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Cancer Causes Control. 1994 Nov;5(6):491-500.

Menopausal estrogen and estrogen-progestin replacement therapy and risk of breast cancer (United States).

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Environmental Epidemiology Branch, National Cancer Institute, Bethesda, MD.


This study examines the relationship between menopausal estrogen and estrogen-progestin replacement therapy and risk of breast cancer, focusing on whether associations differ according to whether the tumors are in situ or invasive. Data are from a prospective study conducted 1980-89 on 49,017 selected participants in the Breast Cancer Detection Demonstration Project, a five-year screening program conducted between 1973 and 1980 in the United States. Overall, the rate ratio for estrogen-only use compared with no-hormone use was 1.0, and that for the estrogen-progestin combination was 1.2 (95 percent confidence interval [CI] = 1.0-1.6). However, the associations differed according to whether the tumors were in situ or invasive. The rate ratios of in situ breast cancer associated with use of estrogens alone and the combination regimen were 1.4 (CI = 1.0-2.0) and 2.3 (CI = 1.3-3.9), respectively. Duration of estrogen-only use also was associated with risk of in situ tumors, with users for 10 or more years at twice the risk of nonusers (P-value for trend test = 0.02). Duration of use was not associated with risk of invasive cancer. Our results are consistent with the hypothesis that hormone replacement therapy is related to earlier-stage breast cancer; however, the possibility that the results reflect increased breast cancer surveillance among those taking hormones cannot be ruled out.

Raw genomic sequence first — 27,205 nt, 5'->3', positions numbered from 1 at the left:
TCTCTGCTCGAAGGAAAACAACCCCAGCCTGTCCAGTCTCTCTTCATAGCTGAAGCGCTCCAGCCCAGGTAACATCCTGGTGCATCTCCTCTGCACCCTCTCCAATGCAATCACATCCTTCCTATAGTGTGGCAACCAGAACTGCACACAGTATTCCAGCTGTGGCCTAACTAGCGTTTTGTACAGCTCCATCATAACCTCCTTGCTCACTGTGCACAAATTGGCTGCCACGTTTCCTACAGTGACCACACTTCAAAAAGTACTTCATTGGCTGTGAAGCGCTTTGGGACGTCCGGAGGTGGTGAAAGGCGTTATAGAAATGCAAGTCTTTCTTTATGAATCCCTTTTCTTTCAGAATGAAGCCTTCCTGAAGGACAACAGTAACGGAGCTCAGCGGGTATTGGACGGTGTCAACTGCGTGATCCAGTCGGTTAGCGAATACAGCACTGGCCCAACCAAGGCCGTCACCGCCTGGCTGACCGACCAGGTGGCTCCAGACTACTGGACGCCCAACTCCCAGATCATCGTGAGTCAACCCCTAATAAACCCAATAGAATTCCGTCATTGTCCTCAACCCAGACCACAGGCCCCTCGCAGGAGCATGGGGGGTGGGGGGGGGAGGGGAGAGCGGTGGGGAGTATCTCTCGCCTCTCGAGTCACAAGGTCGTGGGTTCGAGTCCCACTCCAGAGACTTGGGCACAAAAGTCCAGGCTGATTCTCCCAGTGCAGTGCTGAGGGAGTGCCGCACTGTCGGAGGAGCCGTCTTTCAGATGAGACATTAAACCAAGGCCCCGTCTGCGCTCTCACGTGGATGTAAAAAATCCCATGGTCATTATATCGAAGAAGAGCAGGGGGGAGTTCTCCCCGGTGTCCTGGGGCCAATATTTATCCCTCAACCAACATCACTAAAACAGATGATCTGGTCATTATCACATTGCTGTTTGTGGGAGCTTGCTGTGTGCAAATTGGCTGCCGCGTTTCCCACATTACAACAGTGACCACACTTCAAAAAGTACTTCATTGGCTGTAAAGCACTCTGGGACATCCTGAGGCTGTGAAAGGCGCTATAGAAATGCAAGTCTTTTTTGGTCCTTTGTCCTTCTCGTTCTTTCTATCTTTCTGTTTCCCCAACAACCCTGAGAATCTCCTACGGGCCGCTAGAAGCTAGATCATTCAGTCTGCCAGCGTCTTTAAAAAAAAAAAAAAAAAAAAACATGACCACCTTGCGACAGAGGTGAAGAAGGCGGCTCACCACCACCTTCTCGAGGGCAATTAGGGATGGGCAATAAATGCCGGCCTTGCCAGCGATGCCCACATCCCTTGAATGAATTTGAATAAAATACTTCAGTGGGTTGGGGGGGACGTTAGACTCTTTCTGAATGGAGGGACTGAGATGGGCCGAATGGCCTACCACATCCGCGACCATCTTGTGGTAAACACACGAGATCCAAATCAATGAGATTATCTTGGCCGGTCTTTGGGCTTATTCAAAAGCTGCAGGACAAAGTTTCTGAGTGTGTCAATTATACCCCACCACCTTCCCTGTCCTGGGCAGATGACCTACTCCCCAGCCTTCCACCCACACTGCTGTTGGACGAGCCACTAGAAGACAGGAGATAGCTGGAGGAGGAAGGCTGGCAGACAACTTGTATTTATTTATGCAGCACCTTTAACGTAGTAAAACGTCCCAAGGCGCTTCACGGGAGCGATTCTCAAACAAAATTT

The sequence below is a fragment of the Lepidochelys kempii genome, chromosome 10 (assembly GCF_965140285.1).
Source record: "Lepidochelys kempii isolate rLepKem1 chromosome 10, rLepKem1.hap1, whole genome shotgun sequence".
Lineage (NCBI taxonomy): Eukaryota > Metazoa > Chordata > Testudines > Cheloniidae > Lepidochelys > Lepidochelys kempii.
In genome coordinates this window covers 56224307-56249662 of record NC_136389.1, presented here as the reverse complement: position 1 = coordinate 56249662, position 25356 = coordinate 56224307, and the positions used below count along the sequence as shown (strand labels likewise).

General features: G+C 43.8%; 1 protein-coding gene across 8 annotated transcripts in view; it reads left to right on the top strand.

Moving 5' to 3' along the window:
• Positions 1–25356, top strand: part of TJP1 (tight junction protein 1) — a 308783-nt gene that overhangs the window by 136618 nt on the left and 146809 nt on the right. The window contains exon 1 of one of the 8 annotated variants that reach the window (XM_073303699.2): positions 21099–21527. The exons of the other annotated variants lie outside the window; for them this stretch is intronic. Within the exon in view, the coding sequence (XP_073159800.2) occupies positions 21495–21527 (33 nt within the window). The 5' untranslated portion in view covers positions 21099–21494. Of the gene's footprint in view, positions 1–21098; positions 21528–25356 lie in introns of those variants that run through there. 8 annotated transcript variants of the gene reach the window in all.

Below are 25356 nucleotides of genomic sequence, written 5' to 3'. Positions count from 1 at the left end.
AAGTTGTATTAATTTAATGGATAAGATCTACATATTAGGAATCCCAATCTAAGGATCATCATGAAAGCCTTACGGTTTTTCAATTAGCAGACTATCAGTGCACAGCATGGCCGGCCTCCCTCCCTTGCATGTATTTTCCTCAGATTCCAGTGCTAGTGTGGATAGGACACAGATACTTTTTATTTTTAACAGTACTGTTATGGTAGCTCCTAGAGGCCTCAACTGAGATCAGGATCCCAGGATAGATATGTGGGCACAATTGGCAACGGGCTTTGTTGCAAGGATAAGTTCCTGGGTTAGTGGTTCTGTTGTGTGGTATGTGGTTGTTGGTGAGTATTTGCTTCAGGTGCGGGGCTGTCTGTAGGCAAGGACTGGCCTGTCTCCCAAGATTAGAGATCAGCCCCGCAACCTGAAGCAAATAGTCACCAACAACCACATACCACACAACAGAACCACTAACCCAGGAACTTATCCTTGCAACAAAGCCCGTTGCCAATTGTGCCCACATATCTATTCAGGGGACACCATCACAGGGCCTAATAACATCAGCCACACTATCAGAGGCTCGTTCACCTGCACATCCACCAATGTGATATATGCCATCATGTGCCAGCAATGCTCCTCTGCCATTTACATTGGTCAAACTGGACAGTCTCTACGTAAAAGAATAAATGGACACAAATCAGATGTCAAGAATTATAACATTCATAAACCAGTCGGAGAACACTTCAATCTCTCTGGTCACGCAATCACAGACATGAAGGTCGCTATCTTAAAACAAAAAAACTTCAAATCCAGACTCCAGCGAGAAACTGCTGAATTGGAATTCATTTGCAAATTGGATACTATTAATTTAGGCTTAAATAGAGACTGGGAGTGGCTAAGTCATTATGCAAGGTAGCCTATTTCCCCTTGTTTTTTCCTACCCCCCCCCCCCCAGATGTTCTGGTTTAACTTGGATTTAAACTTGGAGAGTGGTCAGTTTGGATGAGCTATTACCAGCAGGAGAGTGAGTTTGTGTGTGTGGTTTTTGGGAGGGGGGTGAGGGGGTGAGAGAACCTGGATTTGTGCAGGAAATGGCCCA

[Indexed for MEDLINE]

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